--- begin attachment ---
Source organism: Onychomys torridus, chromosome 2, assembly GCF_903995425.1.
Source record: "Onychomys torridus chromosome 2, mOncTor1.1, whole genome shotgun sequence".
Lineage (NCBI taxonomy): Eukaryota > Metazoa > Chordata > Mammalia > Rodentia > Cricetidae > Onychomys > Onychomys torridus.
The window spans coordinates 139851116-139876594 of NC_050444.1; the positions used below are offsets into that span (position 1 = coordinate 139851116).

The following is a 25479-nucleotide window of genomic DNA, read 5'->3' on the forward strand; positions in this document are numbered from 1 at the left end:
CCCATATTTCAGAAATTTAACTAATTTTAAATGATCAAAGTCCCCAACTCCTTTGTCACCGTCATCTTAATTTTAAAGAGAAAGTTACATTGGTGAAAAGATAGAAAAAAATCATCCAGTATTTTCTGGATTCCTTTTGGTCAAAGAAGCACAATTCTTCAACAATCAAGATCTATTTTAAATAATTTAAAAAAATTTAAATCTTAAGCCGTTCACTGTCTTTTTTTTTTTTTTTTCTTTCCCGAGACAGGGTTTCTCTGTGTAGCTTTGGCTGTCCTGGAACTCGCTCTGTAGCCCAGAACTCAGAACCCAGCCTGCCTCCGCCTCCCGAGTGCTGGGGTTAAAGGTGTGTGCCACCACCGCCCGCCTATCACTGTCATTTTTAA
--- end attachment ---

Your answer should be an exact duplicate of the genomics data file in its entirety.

Source organism: Onychomys torridus, chromosome 2, assembly GCF_903995425.1.
Source record: "Onychomys torridus chromosome 2, mOncTor1.1, whole genome shotgun sequence".
Lineage (NCBI taxonomy): Eukaryota > Metazoa > Chordata > Mammalia > Rodentia > Cricetidae > Onychomys > Onychomys torridus.
The window spans coordinates 139851116-139876594 of NC_050444.1; the positions used below are offsets into that span (position 1 = coordinate 139851116).

The following is a 25479-nucleotide window of genomic DNA, read 5'->3' on the forward strand; positions in this document are numbered from 1 at the left end:
CCCATATTTCAGAAATTTAACTAATTTTAAATGATCAAAGTCCCCAACTCCTTTGTCACCGTCATCTTAATTTTAAAGAGAAAGTTACATTGGTGAAAAGATAGAAAAAAATCATCCAGTATTTTCTGGATTCCTTTTGGTCAAAGAAGCACAATTCTTCAACAATCAAGATCTATTTTAAATAATTTAAAAAAATTTAAATCTTAAGCCGTTCACTGTCTTTTTTTTTTTTTTTTCTTTCCCGAGACAGGGTTTCTCTGTGTAGCTTTGGCTGTCCTGGAACTCGCTCTGTAGCCCAGAACTCAGAACCCAGCCTGCCTCCGCCTCCCGAGTGCTGGGGTTAAAGGTGTGTGCCACCACCGCCCGCCTATCACTGTCATTTTTAA